Sheriff Smith commented on the evidence which led them to Stephen Crawford. In 2016, DNA testing had been conducted on the semen sample taken from the Levi bluejeans worn by Arlis on the night of her murder, which implicated Crawford as the murderer. Investigators recontacted everyone who had been in the church that evening 43 years ago, in order to eliminate their DNA and fingerprint profiles. Eventually the evidence pointed to Crawford who had moved away from Stanford two years after the murder.
When officers arrived at his residence on Camden Avenue, he apparently delayed their entry by requesting to get dressed. The arresting officers already had a key to his apartment and after several minutes they entered when they believed he was stalling for time. Inside the officers saw Crawford sat on his bed holding a handgun. The deputies backed away from the room and soon after they heard a gunshot. Re-entering they discovered the suspect had shot himself in the head.
Investigators believe Crawford's implication in the Perry murder and his subsequent suicide has led to speculation that he might be responsible or had some involvement in the previous string of unsolved murders which occurred at the campus since 1973. 21-year-old Leslie Marie Perlov, a Palo Alto law clerk and Stanford graduate was found strangled in the nearby foothills on 16 February 1943. Her pantyhose was found stuffed in her mouth and her skirt had been pulled up around her waist. On 20 November 2018, a suspect was arrested for the murder of Perlov in much the same circumstances as Crawford had been.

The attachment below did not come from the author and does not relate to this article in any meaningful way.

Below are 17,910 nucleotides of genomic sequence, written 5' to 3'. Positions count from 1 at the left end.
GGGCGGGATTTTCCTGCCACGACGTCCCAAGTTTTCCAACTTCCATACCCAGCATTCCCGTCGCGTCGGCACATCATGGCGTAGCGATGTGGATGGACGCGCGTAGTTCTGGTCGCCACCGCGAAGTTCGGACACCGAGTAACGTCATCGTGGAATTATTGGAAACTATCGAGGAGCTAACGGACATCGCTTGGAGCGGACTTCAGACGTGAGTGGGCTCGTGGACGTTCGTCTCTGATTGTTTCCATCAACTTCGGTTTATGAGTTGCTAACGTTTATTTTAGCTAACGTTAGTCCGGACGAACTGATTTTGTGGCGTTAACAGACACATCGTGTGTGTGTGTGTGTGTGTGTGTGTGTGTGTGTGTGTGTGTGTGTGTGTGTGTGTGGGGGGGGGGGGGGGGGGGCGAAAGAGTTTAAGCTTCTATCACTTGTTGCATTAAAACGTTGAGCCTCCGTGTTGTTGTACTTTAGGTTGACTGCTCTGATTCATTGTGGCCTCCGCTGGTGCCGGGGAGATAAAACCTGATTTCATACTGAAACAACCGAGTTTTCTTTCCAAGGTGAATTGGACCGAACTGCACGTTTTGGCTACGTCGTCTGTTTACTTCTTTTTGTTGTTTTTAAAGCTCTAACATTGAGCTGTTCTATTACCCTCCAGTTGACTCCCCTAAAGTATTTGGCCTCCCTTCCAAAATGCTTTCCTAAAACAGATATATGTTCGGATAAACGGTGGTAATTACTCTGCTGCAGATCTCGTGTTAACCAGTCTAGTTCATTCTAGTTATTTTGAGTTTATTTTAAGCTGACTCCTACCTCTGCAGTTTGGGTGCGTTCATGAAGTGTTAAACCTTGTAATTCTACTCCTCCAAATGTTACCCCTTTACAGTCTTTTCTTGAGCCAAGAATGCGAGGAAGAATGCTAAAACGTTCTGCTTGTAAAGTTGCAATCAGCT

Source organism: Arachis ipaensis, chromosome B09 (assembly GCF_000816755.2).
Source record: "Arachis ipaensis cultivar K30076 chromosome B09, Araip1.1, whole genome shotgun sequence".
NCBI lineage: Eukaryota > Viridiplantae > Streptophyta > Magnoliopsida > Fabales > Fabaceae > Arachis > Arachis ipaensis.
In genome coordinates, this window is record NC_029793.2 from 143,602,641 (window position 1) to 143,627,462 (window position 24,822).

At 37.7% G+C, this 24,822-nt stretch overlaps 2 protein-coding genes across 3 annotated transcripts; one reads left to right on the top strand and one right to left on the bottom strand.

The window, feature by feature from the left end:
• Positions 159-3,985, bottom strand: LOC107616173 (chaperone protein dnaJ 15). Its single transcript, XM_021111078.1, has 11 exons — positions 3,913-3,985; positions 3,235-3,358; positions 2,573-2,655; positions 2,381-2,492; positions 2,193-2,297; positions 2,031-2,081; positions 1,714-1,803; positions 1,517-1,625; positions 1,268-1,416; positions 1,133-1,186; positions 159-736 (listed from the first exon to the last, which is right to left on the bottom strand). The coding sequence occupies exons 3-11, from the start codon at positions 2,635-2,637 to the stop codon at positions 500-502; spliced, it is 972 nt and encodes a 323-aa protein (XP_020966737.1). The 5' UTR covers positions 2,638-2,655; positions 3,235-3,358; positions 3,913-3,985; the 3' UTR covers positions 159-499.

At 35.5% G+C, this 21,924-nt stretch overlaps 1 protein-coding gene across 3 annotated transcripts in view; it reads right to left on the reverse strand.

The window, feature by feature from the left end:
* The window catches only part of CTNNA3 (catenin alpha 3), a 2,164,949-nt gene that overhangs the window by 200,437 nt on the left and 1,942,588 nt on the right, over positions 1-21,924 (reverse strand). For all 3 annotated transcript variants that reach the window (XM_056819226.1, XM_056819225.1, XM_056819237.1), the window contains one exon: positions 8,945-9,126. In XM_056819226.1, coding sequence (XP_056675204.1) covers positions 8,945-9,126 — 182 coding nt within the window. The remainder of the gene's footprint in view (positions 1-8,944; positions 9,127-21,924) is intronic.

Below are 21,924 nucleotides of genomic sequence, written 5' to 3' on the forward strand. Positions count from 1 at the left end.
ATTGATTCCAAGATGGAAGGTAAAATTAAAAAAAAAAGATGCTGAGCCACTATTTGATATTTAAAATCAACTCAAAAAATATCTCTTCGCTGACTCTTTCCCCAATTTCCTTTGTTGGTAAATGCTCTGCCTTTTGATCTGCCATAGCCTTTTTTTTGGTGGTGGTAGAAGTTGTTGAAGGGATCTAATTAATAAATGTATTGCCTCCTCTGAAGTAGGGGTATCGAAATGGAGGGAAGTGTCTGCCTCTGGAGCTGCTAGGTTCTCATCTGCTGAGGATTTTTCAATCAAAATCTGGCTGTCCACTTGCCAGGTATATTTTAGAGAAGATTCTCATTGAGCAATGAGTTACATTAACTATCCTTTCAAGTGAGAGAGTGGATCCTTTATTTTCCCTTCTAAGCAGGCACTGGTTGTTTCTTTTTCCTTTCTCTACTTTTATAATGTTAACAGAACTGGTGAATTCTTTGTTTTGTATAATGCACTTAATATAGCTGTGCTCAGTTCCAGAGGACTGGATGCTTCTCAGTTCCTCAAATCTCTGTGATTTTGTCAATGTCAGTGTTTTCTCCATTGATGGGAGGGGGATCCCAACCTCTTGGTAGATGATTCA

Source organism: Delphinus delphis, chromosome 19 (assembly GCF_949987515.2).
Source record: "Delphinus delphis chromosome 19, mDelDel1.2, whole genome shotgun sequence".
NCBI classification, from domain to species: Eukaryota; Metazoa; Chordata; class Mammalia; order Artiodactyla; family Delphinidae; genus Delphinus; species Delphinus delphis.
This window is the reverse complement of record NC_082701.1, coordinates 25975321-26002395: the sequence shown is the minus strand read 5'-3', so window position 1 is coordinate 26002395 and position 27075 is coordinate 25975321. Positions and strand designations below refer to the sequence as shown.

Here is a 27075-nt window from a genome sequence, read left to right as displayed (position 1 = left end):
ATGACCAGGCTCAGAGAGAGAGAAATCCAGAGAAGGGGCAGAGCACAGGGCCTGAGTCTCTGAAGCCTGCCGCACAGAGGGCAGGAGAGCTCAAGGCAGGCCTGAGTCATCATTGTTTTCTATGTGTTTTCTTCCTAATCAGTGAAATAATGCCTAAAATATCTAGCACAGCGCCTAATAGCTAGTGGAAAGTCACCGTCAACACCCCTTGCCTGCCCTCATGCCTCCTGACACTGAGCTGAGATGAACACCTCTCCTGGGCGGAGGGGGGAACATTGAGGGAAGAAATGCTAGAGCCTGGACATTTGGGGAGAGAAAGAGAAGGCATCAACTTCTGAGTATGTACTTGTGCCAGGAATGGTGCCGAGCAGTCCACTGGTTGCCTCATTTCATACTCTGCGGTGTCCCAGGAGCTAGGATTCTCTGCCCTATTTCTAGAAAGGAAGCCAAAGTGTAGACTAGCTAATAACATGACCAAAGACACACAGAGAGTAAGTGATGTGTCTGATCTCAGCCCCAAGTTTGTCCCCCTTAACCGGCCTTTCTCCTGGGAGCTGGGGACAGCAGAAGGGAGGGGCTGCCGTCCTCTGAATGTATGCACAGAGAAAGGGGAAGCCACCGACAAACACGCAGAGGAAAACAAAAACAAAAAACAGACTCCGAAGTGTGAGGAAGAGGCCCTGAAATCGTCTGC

Two others murders remain unsolved, that of 19-year-old David Levine, who was found next to the Meyer Library on 11 September 1973, he had been stabbed 15 times, and the murder of 21-year-old Janet Ann Taylor, the daughter of former Stanford athletic director and American football player Charles "Chuck" Taylor, was found strangled in a ditch on Sand Hill Road. Santa Clara County authorities have so far not linked Crawford to either of these murders, however Sheriff Smith commented, "We're always looking at that, I know there's a lot more work to do on this case even though the suspect that I believe is the killer is dead."

Written by Nucleus